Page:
Smallholder farmers are the pioneers and backbone of an industry that contributes 15 percent of Indonesia’s GDP. Even so, only a small percentage of bank lending went to this group in the past, with most of it being allocated to the larger commercial plantations. This limited access to proper financial support hampered farmers’ productivity and income. Indonesia’s farmers were in need of a solution that would help them to overcome these barriers and give them access to affordable financing and support.
How do we look after Indonesia’s farmers?
Such a solution recently took shape in the form of the Innovative Value Chain Scheme – a programme developed by The Indonesian Chamber of Commerce (KADIN), together with the Partnership for Indonesia’s Sustainable Agriculture (PISAgro), and the Indonesian Economists Association (ISEI). The programme aims to improve farmers’ productivity and welfare, supporting sustainable agriculture production in the country.
The Innovative Value Chain Scheme is ‘Kredit Usaha Rakyat (KUR) Plus’ – a credit scheme for farmers with additional support benefits such as compensation during replanting, infrastructure support, and the provision of seeds and fertiliser.
With the Innovative Value Chain programme in place, we now have a system and benchmark for how to provide affordable finance and support for Indonesia’s farming community. A good start, but what next?
Financial inclusion for farmers needs better synergies
Like any large-scale national initiative, the ultimate success lies in how it is adopted. For the Innovative Value Chain Schemes to be most effective and to ensure widespread and successful adoption, there needs to be strong synergies between government, local government and the financial institutions.
Both the central and local governments need to take the lead to help institutionalise the value chain schemes across the country. Starting at a national level, then being implemented and executed in every region. To start, financial literacy programmes need to be made available for the farmers, educating them about financial planning, understanding the banks’ expectations, and managing loan repayments. The government can also help streamline the legal documentation process and assist farmers with land ownership certification. Programmes should also be set up to reward farmers who use sustainable farming techniques.
On the financial service providers’ side, they also need to make a commitment to gain a proper understanding of Indonesia’s smallholder farmers and their businesses. Once that happens, they can then develop suitable financial solutions for the farmers. Finance companies need to ensure affordable credit for the farmers by further reducing interest rates, extending loan tenures, and to also allow a certain grace period during replanting periods.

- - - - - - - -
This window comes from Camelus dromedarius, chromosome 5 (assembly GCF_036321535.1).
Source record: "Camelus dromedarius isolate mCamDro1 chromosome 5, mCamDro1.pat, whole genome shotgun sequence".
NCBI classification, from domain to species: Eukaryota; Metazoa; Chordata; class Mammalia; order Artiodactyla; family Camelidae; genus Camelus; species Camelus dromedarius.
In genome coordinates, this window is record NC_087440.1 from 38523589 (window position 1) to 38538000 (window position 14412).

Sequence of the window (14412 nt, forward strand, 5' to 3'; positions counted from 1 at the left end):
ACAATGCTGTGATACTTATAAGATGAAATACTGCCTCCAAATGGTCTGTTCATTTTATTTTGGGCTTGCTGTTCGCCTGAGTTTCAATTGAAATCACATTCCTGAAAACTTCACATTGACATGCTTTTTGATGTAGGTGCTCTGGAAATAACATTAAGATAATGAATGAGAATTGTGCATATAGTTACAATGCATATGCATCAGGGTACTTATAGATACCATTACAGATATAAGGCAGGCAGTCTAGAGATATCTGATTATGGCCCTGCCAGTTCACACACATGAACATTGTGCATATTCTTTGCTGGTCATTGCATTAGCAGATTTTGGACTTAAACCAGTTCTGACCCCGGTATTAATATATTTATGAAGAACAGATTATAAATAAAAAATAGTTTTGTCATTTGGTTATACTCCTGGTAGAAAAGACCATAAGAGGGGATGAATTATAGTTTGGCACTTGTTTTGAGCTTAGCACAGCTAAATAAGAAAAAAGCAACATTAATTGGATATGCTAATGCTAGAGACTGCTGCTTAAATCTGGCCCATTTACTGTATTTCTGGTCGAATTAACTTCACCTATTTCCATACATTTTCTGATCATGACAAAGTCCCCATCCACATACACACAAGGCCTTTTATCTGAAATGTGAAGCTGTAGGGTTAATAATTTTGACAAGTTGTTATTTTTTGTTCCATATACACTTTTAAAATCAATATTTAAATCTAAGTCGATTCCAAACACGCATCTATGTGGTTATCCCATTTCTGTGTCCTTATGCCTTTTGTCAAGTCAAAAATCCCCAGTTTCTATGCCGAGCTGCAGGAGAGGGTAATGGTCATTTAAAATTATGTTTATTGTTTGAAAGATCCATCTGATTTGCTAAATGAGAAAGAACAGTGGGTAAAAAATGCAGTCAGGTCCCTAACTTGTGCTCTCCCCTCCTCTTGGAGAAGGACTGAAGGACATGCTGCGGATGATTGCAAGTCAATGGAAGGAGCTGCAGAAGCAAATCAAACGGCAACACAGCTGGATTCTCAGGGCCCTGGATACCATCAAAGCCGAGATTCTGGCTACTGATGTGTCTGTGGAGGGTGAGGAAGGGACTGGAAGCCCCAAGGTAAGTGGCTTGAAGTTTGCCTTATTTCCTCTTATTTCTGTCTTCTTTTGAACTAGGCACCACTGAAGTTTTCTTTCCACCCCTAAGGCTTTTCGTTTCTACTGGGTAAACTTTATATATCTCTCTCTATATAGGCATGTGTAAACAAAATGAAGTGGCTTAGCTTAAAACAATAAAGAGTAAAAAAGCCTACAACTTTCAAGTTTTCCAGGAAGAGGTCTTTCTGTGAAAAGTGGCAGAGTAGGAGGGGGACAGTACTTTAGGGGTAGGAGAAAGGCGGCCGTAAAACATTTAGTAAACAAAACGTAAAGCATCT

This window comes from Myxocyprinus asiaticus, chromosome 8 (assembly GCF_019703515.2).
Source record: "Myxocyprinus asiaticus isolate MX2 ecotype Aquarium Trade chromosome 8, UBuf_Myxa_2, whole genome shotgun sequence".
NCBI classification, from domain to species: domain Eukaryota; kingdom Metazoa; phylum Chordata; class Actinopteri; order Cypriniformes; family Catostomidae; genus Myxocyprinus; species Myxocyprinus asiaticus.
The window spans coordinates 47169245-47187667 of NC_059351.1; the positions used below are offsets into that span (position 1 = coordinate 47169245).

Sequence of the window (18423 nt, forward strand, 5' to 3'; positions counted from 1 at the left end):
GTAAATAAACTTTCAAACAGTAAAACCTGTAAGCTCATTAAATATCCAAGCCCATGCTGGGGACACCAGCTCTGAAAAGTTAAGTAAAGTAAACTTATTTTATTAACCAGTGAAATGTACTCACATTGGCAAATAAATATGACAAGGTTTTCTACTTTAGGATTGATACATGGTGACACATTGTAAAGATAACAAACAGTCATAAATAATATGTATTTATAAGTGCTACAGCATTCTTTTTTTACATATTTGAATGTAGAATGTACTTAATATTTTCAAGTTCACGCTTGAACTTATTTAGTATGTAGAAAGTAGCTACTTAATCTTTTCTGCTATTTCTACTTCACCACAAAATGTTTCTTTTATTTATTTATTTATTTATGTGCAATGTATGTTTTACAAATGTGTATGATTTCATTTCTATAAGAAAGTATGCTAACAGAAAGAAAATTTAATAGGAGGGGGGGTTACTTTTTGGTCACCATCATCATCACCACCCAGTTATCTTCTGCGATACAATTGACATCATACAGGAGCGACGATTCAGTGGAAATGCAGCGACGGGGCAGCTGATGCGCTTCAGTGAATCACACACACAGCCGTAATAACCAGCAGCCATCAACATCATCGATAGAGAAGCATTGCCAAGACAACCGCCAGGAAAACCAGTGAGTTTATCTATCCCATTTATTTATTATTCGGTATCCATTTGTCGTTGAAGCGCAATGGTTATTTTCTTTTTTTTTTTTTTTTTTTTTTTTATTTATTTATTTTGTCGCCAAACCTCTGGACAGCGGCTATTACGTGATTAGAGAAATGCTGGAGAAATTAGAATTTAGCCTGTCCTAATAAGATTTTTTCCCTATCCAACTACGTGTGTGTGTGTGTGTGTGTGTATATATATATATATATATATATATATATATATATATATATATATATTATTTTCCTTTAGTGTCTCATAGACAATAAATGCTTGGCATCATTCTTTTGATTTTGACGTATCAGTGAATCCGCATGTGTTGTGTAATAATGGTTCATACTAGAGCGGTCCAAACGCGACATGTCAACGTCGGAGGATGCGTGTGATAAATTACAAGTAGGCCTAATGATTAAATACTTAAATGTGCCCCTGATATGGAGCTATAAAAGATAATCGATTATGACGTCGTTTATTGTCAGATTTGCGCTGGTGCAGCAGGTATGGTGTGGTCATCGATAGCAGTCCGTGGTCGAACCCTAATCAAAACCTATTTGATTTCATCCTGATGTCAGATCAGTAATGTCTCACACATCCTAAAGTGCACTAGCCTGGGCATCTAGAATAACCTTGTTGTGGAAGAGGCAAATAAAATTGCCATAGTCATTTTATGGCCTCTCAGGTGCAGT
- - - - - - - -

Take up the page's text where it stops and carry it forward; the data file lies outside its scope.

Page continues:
Learning from Innovative Value Chain Schemes that are already running
The good news is that there are a number of Innovative Value Chain Scheme pilot projects already underway with the programme and already benefitting more than 440,000 farmers in 2016. This is where we have seen the important role that the private sector can play as well.
For example, we have seen good momentum in the palm oil sector with companies such as PT SMART Tbk initiating Innovative Financing and support schemes for smallholder and independent palm oil farmers. Looking at one of their programmes in Riau, palm oil farmers were facing challenges such as low yields due to unclear source of seed inputs, lack of good agriculture practices (GAP) to cultivate their farmland, and a lack of funds to replant palm oil trees. The farmers had also experienced low productivity with many owning inherited debts.
But after following PT SMART’s Innovative Financing programme, palm oil farmers in the village have largely been alleviated from their burdens. They now have access to certified quality seeds and are receiving training on GAP as well as sustainable farm practices. They now also have market price certainty on harvest with FFB (Fresh Fruit Bunch) pricing from the provincial office of agriculture.
In regards to financial support, what is important is how to support the palm oil farmers to gain wider access to Innovative Financing, giving them a sufficient grace period and longer tenure to support their palm oil replanting activities.
Good progress, but let’s not stop here
We can be proud of the progress we have made thus far, with the Value Chain Innovation Scheme being implemented successfully within various agricultural sectors with many farmers already benefitting from the programme. The next step is to initiate successful schemes in all our other agricultural commodities and to reach the target of helping 1 million farmers by 2020. For this to happen, we will require the ongoing support of the financial community, national and local governments, as well as the private sector. The farming community are the unsung heroes who play a vital role in the Indonesian economy, it’s the least we can do work together to support them the best that we can.
Ms Aviliani is the General Secretary of Indonesian Economists Association and a respected Indonesian economist. Since 2012, she has also held the position of Secretary for The National Committee for Economic and Industry (KEIN). This op-ed first appeared in Media Indonesia.